Anyway, my sticker collection was home to stickers ranging from small stars I got at church for regular Sunday school attendance to the label off my dad's bottle of Coors. Second grade for me would have been 1983 -- a time when Pac-Man and other video games were hitting some of their highest popularity. Of course, this means there were video game stickers in my collection as well. Flipping through my sticker collection, I found two pages with stickers related to various video games. I'll look at the Pac-Man stickers more closely in a moment, but first, take a minute to give the image on the left a good look -- there's Donkey Kong, Mario, and even a Tron sticker.


I realize that the "Waka! Waka!" stickers below refer to the sound Pac-Man makes as he moves his way around each level of the game, but I can't help but think of Fozzie Bear laughing at his own jokes instead. Waka! Waka!

I don't exactly know what the purpose is of the "Pac-Man is Coming" sticker. Maybe a warning to any un-chomped ghosts to be on the lookout? I would assume so because of the eyes around the edge of the sticker. I am more intrigued, however, by the sticker above that one. "Don't Play This Game...Pac-Man is Better." Apparently, kids were supposed to put this sticker on other video games to encourage people to play Pac-Man instead. But where to place the sticker? Over the coin slot? Directly on the screen? I can only imagine the fury in the eyes of a pizza joint owner having to scrape some punk's sticker off his Asteroids machine.

More details about these stickers can be found as part of a pretty nice Pac-Man collection found on Take a look for yourself to see the entire set.

This last one, I wish I knew more about. This sticker is one of those that alternates between multiple images as you move in your hand. I don't remember for sure, but I want to say that this sticker came in the mail as some sort of promotion associated with our Atari 2600 system. I'd love to know for sure.

More on Pac-Man to come...

Jazz - Generation 1 Transformer

This was one toy that frustrated me to no end when I was younger. Friends of mine had Transformers that were easy to play with -- a few simple moves and they would change from robot to vehicle. When I got ahold of Jazz back in 1984, I was pretty least until I tried to play with it. Of any Transformer or Gobot I have ever had my hands on, this one is by far the most complicated and difficult to transform. Seeing as how this is one of the earliest Transformers that was available, I'm pretty excited that it's still around. Recently running across it for the first time in many years, I had to laugh at the fact that transforming Jazz from car to robot is still a giant pain in my butt. But here it is nonetheless...complete except for the spring-loaded rocket launcher and the driver's side door...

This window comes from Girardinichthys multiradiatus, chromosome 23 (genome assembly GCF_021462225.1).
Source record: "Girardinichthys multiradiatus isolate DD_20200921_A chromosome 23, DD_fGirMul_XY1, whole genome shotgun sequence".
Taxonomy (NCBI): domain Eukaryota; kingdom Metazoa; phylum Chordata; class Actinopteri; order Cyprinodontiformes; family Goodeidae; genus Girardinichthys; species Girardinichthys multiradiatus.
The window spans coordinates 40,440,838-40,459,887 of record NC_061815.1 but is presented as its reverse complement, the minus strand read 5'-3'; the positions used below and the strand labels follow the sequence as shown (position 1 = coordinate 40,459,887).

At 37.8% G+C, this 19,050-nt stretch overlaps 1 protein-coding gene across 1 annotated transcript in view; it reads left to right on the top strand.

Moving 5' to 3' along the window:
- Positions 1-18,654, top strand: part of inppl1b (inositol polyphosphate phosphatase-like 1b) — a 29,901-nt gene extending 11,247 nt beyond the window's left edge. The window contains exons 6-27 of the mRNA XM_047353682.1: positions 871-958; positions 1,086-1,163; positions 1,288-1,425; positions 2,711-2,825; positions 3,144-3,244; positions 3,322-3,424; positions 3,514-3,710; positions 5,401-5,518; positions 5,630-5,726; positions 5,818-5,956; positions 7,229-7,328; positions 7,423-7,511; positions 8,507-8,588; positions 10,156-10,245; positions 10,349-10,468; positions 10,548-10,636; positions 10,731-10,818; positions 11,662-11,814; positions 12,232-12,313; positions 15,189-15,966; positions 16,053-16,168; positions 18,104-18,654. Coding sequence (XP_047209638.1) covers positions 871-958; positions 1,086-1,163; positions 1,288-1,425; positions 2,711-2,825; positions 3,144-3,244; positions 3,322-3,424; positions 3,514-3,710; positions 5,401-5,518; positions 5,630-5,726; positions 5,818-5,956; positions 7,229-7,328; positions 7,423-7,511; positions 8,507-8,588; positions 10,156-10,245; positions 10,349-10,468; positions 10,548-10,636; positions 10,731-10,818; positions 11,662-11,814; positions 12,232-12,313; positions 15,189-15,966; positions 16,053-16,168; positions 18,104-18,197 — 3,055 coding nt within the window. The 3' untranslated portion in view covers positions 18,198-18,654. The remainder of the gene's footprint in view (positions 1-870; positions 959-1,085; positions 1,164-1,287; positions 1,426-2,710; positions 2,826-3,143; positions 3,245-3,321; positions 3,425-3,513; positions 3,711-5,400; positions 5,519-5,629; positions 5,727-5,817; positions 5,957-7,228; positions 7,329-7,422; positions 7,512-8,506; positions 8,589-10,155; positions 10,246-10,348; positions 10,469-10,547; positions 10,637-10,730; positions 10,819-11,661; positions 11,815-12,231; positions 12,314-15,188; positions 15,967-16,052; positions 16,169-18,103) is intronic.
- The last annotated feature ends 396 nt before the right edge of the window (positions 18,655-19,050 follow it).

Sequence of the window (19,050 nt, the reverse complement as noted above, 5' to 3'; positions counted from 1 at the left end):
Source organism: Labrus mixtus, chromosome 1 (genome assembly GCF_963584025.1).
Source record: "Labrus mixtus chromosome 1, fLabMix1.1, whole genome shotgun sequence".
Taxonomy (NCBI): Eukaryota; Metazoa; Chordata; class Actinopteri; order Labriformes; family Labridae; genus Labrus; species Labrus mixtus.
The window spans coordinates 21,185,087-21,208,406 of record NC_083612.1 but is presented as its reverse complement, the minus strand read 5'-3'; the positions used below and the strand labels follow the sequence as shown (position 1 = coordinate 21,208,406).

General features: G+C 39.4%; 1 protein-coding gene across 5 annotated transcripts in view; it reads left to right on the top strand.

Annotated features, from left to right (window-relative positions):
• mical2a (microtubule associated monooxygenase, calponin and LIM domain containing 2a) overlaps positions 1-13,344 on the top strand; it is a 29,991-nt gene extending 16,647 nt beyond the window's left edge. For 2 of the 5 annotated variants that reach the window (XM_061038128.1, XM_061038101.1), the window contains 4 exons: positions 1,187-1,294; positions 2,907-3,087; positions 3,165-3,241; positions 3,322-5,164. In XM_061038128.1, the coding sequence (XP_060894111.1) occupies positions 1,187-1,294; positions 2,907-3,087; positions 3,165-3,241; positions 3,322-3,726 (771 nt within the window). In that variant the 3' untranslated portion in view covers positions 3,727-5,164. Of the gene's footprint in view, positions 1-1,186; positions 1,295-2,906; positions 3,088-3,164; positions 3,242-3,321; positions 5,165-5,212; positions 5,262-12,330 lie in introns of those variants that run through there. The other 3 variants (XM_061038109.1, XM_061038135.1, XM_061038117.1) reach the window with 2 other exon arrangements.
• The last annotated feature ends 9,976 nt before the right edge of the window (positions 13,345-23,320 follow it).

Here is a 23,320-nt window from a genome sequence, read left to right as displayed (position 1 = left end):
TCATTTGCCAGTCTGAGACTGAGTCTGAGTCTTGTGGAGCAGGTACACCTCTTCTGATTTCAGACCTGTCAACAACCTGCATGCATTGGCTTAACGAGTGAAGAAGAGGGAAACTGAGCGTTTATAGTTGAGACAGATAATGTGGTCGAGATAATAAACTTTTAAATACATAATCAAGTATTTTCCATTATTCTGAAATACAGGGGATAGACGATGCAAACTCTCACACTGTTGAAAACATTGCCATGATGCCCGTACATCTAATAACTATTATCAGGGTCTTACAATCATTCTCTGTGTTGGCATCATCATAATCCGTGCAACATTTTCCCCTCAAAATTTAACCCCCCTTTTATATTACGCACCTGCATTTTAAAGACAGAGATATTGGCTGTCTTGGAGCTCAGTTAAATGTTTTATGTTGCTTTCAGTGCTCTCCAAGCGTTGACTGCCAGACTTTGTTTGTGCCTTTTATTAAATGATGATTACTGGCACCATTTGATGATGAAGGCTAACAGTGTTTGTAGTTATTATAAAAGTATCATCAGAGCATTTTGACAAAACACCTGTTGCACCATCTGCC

Here is what Jazz looks like in all his glory had I learned how to transform him properly...

[Images courtesy of]

...and apparently this is what Jazz looked like when I first got him.

[Image courtesy of eBay]

Silver Dollar City Cap Gun

I turned seven during the summer of 1983 -- the same summer my family visited Silver Dollar City in Branson, Missouri. Just like any kid my age, I was super excited to get my hands on a new cap gun while we were there -- and apparently I didn't waste any time trying it out. Here I am threatening one of my parents with both caps cocked and ready to fire. No orange tip for this kid's cap gun!

After years of storage in everything from cardboard boxes to a chest of toys in the garage, this gun's still around today. The hammers both work perfectly even though a bit of corrosion has started to form on the metal.


Underneath a bit of the corrosion, you can still make out the specifics: #2891 made by Replicas By Parris. Yes, they're still in business.

FP Musical Ferris Wheel